Federal Lying Statute—No Oath Required
Under this statute it is a crime to knowingly and willfully make any materially false statement concerning any matter within the jurisdiction of the United States. The falsehood must be material; but this requirement is met if the statement has the “natural tendency to influence or [is] capable of influencing the decision of the decision making body” which receives the false statement. This statute has an extraordinarily wide scope. Unlike perjury, the false statement need not be given under oath. Any statement, whether made orally or in writing, can violate this law.
The statements need not be made in a formal setting. Any false statement made to any federal agent is enough. This is true even if the statement was not recorded and no transcript was made. (Often the only evidence of the false statement consists of notes made by the federal agent). It is not necessary that the government actually be deceived or misled. Unlike obstruction of justice, there is no requirement that the person making the false statements be aware of a government proceeding and intend to interfere with that proceeding. In fact, it is not even a requirement that there be any sort of judicial or other government proceeding. Any false statement made to any federal employee can be sufficient to violate this law. Martha Stewart, for example, was convicted of this crime because she made false statements to employees of the FBI and the SEC. Her lies were not made in a formal interview, and the only evidence of what she said was in the notes and recollections of the federal employees involved.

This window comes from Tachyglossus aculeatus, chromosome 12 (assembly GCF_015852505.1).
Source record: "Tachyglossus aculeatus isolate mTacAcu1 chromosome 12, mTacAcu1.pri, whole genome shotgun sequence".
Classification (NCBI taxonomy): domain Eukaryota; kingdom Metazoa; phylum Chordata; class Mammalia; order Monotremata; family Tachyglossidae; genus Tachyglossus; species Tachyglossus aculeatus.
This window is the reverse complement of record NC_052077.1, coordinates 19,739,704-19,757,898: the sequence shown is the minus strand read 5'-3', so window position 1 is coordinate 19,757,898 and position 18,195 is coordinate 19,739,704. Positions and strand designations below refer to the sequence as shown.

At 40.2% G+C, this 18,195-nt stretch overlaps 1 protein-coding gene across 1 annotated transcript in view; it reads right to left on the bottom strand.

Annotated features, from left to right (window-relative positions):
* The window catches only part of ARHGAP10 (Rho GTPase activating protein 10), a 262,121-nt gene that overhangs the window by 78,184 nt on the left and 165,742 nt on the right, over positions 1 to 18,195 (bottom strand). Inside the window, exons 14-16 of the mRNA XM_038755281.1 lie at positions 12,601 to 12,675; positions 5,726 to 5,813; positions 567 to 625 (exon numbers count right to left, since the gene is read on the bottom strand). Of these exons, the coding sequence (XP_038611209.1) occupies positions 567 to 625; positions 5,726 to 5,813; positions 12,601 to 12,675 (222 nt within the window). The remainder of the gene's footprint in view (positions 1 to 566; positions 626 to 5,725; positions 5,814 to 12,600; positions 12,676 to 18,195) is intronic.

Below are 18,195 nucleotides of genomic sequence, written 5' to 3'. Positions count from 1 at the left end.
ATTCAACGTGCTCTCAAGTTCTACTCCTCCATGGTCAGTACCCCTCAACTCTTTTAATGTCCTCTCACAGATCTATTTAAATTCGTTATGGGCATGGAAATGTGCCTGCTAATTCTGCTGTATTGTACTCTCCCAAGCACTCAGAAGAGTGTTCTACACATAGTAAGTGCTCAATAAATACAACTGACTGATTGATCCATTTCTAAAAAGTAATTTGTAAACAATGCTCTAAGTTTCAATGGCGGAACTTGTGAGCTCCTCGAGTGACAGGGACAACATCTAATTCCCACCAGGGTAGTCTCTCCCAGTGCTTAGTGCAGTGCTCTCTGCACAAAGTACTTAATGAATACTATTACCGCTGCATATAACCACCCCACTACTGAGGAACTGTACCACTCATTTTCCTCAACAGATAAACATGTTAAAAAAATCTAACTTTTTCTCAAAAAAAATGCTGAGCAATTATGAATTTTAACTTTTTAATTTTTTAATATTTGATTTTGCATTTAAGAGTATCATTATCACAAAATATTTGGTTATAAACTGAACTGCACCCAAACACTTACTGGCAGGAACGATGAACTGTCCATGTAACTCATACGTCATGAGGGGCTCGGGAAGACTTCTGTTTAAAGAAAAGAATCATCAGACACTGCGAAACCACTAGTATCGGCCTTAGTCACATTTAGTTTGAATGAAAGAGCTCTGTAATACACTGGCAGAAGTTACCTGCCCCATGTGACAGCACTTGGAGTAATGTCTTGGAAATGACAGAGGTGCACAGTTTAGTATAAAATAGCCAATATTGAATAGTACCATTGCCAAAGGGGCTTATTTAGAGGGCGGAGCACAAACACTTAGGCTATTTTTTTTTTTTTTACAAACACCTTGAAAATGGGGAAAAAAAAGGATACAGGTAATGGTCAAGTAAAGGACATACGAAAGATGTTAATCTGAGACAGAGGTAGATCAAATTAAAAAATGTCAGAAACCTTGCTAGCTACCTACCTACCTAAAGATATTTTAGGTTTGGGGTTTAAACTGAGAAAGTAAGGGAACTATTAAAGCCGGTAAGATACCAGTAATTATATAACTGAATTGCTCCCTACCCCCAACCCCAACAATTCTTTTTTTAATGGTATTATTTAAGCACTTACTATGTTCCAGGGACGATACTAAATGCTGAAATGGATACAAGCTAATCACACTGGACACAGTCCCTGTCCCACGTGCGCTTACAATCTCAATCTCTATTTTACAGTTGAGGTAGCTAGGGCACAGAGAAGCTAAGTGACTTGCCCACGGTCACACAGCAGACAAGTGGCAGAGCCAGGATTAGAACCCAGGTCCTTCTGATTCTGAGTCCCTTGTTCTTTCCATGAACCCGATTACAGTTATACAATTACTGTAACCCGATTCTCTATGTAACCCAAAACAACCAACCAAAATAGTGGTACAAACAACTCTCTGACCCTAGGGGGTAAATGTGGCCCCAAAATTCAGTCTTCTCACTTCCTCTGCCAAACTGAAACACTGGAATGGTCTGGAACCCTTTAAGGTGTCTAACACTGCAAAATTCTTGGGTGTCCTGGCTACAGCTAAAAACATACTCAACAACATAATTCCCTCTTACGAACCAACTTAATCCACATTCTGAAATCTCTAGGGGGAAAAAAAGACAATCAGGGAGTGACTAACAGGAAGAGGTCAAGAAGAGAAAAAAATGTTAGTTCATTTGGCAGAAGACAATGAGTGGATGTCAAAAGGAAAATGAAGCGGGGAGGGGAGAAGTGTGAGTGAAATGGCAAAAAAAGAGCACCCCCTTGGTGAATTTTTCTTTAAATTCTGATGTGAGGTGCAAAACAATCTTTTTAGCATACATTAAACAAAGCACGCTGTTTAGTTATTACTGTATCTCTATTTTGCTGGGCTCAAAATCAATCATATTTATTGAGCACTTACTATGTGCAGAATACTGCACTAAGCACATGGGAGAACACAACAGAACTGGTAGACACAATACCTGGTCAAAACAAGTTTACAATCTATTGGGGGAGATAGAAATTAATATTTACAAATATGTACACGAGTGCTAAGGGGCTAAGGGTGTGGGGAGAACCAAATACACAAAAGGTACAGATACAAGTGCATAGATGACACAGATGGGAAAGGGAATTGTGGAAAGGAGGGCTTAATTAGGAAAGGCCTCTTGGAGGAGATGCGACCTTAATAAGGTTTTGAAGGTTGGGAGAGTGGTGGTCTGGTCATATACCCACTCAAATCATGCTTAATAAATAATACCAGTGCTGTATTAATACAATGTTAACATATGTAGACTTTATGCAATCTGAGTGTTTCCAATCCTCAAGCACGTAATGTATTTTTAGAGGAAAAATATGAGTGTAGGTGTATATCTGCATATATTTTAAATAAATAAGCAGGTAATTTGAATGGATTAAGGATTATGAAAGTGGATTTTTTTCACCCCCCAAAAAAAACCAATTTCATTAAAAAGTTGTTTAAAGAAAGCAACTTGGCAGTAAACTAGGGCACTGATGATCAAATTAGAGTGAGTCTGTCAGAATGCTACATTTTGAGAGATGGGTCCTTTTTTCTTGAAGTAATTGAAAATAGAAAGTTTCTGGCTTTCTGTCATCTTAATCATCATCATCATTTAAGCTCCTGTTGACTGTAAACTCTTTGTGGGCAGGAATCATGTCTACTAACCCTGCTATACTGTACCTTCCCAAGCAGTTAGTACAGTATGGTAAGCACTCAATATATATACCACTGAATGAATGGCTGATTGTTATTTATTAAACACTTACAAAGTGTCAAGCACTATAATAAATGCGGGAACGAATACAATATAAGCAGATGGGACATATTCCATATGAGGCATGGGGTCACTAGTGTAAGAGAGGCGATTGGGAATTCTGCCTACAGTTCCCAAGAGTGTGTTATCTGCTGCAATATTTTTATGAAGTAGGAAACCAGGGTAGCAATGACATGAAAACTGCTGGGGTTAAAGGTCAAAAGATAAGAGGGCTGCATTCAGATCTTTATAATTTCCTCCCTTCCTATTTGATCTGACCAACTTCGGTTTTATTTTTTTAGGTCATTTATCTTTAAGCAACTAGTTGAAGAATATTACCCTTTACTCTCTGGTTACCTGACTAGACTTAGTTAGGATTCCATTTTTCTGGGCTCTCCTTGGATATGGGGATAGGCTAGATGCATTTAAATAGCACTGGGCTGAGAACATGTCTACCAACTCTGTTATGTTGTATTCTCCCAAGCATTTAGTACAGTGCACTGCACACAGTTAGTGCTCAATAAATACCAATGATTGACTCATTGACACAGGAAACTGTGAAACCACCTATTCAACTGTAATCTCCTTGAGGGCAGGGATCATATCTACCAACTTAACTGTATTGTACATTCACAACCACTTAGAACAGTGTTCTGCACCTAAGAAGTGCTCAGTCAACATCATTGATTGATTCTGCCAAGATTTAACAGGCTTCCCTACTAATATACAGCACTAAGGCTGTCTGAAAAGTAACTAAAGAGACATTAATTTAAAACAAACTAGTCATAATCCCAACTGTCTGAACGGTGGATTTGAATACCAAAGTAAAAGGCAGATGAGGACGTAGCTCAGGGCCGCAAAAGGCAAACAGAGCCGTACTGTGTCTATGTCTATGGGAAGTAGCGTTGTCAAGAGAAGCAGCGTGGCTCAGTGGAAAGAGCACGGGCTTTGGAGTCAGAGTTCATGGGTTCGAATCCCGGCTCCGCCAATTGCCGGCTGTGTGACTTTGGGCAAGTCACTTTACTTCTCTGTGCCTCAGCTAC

In fact, this crime can be committed even without making any false statement to a federal employee. All that is required is that the false statements have some connection to some matter within the “jurisdiction of the…United States.” Persons who lie to state agencies can be convicted of this crime if statements to that state agency might influence the functioning of federal agencies.
People have been found guilty of this crime because they lied to private contractors hired by a federal agency. In April 2004, several executives at Computer Associates, the giant software company, were charged with this crime; three of them have pleaded guilty to the charges. They did not lie to any federal agent. Instead, they were charged with making false statements to attorneys working for Computer Associates who were conducting an internal investigation of allegations of improper conduct within the business. Since this internal investigation concerned activities that were within the jurisdiction of the United States, the government asserted that lies to the business’ attorneys were crimes. Prosecutors stated that the executives knew that their statements would be turned over to the government and because of this, they needed to tell the truth.